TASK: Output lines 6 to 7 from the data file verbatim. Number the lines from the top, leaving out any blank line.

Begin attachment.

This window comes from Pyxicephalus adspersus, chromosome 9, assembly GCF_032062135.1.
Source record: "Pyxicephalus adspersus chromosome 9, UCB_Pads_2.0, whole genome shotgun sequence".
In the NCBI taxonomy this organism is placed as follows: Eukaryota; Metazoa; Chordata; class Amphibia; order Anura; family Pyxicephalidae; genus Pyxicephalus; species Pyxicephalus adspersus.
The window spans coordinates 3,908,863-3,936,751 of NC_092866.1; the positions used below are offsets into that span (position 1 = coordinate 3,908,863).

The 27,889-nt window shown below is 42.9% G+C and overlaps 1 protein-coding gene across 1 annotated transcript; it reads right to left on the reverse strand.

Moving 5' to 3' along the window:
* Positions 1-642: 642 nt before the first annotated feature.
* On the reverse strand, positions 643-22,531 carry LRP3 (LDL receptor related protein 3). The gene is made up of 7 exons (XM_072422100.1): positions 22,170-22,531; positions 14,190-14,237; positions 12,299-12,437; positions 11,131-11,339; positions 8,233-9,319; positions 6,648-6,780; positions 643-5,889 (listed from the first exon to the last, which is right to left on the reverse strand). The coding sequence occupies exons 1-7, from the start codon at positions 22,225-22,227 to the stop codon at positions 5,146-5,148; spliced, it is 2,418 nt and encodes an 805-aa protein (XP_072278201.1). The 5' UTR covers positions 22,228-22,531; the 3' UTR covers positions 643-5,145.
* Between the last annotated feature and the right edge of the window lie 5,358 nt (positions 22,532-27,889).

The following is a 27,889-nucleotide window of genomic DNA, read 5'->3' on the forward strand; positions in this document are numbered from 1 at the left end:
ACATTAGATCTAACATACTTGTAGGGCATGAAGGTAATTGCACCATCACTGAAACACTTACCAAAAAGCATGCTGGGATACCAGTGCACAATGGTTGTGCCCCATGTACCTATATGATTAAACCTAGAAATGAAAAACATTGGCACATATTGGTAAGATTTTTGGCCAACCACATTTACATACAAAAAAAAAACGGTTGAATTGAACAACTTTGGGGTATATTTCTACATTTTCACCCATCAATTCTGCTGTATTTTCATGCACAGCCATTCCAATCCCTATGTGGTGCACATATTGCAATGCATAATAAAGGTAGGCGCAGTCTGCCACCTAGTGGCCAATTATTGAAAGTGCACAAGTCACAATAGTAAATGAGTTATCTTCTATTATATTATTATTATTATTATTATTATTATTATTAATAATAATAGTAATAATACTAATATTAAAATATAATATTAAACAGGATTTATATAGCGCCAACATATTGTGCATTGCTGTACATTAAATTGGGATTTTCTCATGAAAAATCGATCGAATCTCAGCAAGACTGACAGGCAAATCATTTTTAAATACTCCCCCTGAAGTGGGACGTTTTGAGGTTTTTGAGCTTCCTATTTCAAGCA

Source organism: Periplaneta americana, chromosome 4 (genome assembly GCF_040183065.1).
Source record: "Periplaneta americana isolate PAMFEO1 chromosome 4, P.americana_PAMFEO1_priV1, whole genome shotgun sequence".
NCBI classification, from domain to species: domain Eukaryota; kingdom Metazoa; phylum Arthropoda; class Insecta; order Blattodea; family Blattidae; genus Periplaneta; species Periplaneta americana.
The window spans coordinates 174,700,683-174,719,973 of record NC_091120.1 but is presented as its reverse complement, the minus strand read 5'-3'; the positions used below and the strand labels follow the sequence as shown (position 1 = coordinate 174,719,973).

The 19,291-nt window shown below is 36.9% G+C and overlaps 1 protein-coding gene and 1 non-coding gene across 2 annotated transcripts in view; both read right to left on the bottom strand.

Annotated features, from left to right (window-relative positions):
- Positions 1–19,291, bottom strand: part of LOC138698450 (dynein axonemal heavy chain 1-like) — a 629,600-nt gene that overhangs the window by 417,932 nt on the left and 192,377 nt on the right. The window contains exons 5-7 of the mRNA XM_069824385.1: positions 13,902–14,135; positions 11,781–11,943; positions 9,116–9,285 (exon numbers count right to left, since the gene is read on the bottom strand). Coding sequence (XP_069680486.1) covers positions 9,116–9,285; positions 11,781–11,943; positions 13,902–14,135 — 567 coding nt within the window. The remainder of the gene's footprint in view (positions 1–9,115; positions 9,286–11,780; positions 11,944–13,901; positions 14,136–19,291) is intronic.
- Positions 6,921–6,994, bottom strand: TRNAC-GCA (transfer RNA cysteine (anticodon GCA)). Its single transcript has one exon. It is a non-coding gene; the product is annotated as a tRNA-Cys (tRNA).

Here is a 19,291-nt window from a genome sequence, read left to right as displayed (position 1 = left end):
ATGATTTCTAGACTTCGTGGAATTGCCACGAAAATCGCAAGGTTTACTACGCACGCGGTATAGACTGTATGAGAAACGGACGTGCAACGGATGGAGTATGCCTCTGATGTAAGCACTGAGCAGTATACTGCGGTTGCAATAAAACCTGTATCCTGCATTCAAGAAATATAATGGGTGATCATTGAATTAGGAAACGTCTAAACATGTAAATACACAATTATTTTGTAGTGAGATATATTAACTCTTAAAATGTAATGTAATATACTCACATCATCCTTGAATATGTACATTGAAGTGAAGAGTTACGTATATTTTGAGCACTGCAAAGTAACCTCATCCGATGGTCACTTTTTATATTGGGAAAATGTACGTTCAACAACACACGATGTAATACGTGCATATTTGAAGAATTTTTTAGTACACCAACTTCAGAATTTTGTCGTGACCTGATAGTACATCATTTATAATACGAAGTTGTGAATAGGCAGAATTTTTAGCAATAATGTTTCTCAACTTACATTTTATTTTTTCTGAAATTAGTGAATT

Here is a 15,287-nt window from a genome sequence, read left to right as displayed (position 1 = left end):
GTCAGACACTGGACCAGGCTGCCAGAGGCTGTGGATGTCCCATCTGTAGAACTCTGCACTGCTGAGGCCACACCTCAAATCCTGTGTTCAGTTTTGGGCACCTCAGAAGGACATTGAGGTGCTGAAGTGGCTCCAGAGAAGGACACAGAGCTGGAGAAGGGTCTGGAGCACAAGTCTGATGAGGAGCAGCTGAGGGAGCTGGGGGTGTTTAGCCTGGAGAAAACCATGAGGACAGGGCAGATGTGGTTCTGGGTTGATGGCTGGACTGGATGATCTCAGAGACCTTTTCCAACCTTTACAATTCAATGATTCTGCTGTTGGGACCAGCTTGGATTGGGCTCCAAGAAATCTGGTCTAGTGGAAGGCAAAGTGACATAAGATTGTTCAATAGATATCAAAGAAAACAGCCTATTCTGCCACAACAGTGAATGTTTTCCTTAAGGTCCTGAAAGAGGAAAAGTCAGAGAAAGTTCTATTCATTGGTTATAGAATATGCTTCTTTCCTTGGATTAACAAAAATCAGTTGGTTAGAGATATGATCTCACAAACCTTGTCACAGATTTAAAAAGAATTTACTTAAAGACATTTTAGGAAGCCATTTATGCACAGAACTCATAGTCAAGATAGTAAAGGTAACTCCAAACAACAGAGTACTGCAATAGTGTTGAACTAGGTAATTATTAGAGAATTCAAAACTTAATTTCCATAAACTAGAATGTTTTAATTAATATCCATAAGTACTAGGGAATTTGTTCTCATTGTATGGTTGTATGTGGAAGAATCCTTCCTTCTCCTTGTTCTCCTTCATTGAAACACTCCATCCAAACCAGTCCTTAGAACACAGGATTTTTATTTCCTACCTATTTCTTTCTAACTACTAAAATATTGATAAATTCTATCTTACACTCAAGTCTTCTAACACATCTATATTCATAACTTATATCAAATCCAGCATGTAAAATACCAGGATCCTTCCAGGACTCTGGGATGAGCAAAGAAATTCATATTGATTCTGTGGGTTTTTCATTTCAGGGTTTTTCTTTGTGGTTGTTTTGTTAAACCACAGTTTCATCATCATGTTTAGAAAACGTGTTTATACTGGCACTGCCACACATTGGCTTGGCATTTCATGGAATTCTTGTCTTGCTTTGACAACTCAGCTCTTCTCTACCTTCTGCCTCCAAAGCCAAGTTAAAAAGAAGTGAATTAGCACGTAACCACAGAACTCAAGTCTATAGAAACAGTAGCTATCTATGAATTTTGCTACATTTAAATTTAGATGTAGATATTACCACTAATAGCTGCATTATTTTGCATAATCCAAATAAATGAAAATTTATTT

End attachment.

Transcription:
Moving 5' to 3' along the window:
* Positions 1-642: 642 nt before the first annotated feature.